Regardless of who thought of it first or who filed first, if two independant people come up the same idea, assuming neither is aware of the other's work, wouldn't that imply that the invention fails the "not obvious to and expert" test?

What are the merits of a patent in this case? (2, Interesting)

rob_squared (821479) | more than 8 years ago | (#13286559)

Serious question. I don't have an answer, and I'm trying to foster some discussion.

They have: DRM, Large music base, their own portable MP3 player that's compatible.

Are they worried about people confusing Yahoo's or Mircrosoft's offerings with iTunes?

my comparison (2, Insightful)

domipheus (751857) | more than 8 years ago | (#13286668)

I agree fully here, it just seems stupid in my view.

I seem to keep comparing this to a thing like Walls patenting the IDEA of ice cream, and Hagen das then going and making lovely ice cream, much better than Wall's. In my view, hagen das have the better product, they should not be penalised. It is consumers which decide who gets rich, not bloody patents - which seems to be the craze now.

An odd view, but somone must agree with me!

Re:What are the merits of a patent in this case? (1)

Nom du Keyboard (633989) | more than 8 years ago | (#13286729)

Are they worried about people confusing Yahoo's or Mircrosoft's offerings with iTunes?

No. They're worried that they might lose a few cents to someone else in a market they believe God has granted to them alone.

big deal (1)

hsmith (818216) | more than 8 years ago | (#13286560)

good for the consumer, it will force apple to stay on the cutting edge because their competition can easily copy their interface. competition = innovation = win for consumers

Re:big deal (1)

MadCow42 (243108) | more than 8 years ago | (#13286594)

>>competition can easily copy their interface

In this case you're wrong... nobody said that the interface wasn't patented, just that APPLE couldn't patent it. It's fully possible that the guy that filed the patent 5 months previously could wave that around a bit.

MadCow.

It is a big deal (0)

Anonymous Coward | more than 8 years ago | (#13286720)

good for the consumer, it will force apple to stay on the cutting edge because their competition can easily copy their interface. competition = innovation = win for consumers

Forced R&D spending due to lack of IP protection == higher product costs, which leads to a comptetive disadvantage to the company doing the "innovating" since they are effectively doing R&D for all the "copiers". Tell me again how this is a good model? Apple tried this with their great clone experiment way back when, and showed why it just does not work. How about the competition being forced to also innovate, which fosters competition, improved product (vs umpteen variations of the same one).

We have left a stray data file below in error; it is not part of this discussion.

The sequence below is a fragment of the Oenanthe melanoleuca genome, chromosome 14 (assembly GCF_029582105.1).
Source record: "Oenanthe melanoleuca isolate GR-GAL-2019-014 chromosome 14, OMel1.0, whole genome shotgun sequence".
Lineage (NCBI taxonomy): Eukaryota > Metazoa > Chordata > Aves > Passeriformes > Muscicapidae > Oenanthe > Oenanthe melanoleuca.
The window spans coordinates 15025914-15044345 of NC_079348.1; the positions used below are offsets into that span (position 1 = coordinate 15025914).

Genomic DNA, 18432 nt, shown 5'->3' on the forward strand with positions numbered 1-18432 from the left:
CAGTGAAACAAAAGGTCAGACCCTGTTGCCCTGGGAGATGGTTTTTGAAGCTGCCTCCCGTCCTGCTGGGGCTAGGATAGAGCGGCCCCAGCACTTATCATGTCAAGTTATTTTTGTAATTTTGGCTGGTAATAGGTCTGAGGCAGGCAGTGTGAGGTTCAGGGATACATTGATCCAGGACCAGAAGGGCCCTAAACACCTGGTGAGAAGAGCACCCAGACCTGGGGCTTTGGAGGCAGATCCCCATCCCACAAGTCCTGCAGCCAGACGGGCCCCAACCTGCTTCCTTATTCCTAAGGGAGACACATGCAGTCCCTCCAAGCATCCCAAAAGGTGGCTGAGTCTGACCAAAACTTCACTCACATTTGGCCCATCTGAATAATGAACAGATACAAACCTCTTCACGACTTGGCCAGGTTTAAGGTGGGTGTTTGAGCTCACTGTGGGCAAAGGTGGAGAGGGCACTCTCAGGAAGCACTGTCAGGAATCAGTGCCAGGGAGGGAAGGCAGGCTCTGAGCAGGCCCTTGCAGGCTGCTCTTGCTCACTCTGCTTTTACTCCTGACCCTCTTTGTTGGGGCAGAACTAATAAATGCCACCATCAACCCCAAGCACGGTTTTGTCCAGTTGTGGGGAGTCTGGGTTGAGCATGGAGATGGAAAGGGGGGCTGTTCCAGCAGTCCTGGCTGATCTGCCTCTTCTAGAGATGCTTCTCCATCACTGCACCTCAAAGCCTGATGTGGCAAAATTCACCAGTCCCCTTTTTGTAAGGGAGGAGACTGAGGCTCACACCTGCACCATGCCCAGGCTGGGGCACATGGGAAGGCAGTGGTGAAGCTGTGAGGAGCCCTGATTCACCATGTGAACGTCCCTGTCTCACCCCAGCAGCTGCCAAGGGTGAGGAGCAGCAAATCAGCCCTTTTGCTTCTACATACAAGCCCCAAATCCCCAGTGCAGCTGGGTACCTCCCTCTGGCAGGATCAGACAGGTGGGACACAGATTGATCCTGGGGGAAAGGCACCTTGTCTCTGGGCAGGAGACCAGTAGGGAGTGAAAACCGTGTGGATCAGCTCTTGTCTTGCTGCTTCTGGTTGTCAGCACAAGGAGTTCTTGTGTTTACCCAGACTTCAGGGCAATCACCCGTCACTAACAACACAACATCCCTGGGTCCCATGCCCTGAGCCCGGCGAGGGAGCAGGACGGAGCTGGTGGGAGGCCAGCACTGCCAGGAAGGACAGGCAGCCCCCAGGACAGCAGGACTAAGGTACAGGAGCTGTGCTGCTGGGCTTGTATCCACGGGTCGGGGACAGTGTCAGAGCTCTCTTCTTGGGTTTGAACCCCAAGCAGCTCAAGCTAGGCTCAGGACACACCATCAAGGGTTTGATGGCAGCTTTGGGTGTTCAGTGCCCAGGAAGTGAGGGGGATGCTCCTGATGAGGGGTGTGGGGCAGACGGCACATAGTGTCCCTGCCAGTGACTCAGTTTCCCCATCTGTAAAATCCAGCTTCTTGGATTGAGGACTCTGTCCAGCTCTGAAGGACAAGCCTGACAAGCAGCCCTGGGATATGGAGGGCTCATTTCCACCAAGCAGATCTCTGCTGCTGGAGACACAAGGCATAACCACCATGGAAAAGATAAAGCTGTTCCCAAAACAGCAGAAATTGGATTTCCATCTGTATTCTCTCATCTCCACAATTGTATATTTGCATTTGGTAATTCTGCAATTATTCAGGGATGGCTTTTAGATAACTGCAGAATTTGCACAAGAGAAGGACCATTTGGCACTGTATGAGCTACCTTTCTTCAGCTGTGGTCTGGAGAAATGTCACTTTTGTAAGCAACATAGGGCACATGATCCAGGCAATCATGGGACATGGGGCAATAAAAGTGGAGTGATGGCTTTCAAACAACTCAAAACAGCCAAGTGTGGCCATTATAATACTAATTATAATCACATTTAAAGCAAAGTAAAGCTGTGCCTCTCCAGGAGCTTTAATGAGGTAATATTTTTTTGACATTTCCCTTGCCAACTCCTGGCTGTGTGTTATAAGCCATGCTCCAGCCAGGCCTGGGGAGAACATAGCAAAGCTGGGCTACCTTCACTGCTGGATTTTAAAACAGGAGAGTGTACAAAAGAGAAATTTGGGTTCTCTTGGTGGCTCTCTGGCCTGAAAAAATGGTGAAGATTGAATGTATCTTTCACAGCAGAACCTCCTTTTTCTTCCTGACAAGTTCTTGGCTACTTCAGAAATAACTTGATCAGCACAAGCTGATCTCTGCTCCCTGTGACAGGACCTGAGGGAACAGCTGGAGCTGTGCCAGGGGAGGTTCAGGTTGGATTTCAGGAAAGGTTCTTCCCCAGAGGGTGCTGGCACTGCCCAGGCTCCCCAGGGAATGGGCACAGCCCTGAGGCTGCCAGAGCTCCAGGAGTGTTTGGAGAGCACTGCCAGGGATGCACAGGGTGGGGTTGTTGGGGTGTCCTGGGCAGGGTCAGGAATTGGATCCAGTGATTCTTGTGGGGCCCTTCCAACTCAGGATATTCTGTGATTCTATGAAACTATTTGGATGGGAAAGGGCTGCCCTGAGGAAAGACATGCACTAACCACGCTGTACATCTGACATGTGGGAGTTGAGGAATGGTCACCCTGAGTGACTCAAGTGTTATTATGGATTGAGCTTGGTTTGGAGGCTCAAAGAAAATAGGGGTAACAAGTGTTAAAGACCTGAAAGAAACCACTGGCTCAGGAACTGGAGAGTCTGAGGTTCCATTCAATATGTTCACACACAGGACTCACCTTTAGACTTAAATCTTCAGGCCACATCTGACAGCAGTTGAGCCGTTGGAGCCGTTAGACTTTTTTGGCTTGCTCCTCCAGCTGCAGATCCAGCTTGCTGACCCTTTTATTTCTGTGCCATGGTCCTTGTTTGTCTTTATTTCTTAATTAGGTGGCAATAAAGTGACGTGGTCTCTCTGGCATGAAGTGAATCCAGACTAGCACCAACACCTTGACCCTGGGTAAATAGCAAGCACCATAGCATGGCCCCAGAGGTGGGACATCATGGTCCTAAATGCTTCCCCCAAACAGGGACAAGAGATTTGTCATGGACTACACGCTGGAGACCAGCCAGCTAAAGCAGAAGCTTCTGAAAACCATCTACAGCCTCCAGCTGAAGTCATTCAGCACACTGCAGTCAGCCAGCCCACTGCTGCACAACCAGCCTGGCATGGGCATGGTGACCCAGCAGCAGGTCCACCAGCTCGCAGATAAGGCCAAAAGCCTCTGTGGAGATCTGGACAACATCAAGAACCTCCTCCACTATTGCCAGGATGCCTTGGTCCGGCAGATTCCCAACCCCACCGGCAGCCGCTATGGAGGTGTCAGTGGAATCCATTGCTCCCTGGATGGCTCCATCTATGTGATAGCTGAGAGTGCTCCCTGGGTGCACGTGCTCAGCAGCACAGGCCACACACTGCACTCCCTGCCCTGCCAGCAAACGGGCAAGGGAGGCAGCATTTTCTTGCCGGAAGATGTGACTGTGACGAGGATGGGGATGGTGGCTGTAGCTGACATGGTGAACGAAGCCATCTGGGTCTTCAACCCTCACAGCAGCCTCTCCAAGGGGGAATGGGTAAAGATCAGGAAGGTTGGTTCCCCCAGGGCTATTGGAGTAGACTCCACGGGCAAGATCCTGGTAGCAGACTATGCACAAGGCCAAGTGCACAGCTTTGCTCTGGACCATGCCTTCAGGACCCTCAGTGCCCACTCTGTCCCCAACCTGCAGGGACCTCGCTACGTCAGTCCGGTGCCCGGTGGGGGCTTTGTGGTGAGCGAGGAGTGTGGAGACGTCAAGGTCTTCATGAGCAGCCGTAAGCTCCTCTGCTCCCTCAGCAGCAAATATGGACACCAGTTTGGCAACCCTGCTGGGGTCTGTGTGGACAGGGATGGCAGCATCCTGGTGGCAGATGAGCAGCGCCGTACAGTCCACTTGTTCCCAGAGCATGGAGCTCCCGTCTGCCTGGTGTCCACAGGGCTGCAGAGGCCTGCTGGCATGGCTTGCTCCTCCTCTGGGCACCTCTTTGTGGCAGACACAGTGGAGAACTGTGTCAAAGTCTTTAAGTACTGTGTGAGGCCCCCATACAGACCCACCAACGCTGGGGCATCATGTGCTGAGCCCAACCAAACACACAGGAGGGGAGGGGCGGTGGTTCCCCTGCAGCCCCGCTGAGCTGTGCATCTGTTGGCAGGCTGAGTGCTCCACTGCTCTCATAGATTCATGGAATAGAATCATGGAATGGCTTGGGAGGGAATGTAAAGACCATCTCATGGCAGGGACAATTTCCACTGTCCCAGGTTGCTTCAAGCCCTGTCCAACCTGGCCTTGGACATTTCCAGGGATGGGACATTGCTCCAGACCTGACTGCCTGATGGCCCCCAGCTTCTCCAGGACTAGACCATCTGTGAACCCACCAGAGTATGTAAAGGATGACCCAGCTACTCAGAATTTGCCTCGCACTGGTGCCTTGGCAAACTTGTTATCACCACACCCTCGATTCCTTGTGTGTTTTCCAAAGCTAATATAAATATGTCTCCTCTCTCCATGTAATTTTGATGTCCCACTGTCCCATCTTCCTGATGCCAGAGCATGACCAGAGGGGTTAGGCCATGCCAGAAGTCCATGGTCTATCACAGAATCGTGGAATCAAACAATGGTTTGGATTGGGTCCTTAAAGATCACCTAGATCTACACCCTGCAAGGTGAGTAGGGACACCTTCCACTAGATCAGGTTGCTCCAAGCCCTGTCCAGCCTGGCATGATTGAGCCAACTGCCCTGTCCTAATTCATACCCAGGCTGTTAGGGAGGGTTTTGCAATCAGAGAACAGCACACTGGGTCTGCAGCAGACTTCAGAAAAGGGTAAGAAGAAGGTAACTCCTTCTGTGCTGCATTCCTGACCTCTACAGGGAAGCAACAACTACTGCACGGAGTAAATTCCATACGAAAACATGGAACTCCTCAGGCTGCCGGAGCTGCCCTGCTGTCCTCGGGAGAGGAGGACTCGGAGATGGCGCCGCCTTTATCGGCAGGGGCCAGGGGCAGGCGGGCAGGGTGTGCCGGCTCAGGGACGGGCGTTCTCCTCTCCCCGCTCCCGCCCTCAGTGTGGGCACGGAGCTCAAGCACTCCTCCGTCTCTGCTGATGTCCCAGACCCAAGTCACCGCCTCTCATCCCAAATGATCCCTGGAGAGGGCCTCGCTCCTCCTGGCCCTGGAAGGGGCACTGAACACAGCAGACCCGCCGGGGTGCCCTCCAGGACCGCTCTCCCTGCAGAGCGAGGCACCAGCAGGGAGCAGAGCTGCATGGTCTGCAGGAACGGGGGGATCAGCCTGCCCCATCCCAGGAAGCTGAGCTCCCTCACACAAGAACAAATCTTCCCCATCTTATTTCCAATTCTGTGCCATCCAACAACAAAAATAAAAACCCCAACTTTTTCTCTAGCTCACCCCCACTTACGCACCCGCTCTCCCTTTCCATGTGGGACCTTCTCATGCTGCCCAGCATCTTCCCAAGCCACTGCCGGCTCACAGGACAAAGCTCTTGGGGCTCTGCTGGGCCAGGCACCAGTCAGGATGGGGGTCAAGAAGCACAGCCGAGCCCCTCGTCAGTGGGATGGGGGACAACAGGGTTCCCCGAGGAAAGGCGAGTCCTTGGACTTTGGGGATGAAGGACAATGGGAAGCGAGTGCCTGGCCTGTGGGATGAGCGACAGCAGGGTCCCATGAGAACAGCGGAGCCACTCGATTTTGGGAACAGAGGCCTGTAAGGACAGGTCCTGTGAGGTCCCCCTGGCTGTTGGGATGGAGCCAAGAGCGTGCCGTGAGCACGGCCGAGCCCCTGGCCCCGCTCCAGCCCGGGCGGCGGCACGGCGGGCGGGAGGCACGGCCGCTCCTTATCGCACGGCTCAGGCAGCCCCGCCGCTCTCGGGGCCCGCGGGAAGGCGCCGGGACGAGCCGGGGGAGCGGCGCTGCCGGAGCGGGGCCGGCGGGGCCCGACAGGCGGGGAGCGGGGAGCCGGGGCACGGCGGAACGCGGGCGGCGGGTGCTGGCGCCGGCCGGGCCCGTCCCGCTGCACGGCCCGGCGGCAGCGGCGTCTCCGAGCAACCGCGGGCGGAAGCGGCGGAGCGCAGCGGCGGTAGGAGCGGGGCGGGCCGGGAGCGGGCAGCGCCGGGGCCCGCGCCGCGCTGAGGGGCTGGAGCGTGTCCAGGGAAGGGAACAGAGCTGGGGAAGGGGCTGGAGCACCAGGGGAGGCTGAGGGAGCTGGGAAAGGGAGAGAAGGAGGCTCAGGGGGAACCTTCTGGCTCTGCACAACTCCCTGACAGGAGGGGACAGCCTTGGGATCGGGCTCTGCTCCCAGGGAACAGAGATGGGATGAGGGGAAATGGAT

It would be humorous to note... (5, Funny)

Anonymous Coward | more than 8 years ago | (#13286561)

that John Platt works for Microsoft :)

http://research.microsoft.com/~jplatt/ [microsoft.com]

Re:It would be humorous to note... (0)

Anonymous Coward | more than 8 years ago | (#13286621)

Oh no! But it's always M$ that copies apple! I don't believe you!

Re:It would be humorous to note... (0)

neildiamond (610251) | more than 8 years ago | (#13286699)

But, but, but... Microsoft NEVER INNOVATES!

Re:It would be humorous to note... (1)

shawn(at)fsu (447153) | more than 8 years ago | (#13286827)

Totally off topic but I seem to rememebr MS being the first to offer a optical mouse?

Re:It would be humorous to note... (0)

Anonymous Coward | more than 8 years ago | (#13286849)

what kind of optical mouse? They've had optical mice that used grid mousepads for a long time prior to the creation of the one's were familiar with today and I doubt Microsoft had a hand in those, seems like something SGI would have done.

Good. (1, Troll)

agent424 (906054) | more than 8 years ago | (#13286562)

I hope the original Patent Holder takes Apple to court for Patent Infringement, and bilks them for all the money he can. It will only go to show Apple how absurd an idea these kinds of patents are.

Re:Good. (0, Troll)

agent424 (906054) | more than 8 years ago | (#13286644)

Troll, eh? Okay, replace Apple with Microsoft and then mod.

Re:Good. (0, Troll)

northcat (827059) | more than 8 years ago | (#13286812)

Replace "Apple" with "Microsoft" or any other company and you would have been modded +5 Insightful. It's contrasting to see so many positive responses towards Apple in this story.

Awww cat caught your patent? (-1)

Anonymous Coward | more than 8 years ago | (#13286563)

Take that patent bitches. I laugh at your misfortune, haha.

Prior Art (surely in the Top 10 /. subject lines?) (2, Insightful)

BarryNorton (778694) | more than 8 years ago | (#13286564)

Never mind prior art claims between these patents, it's only the inclusion of the words 'portable media player', or similar, that stops the whole stack from being toppled by very clear prior art... This system is clearly ridiculous.

Re:Prior Art (surely in the Top 10 /. subject line (1)

Ironsides (739422) | more than 8 years ago | (#13286604)

Never mind prior art claims between these patents, it's only the inclusion of the words 'portable media player', or similar, that stops the whole stack from being toppled by very clear prior art... This system is clearly ridiculous.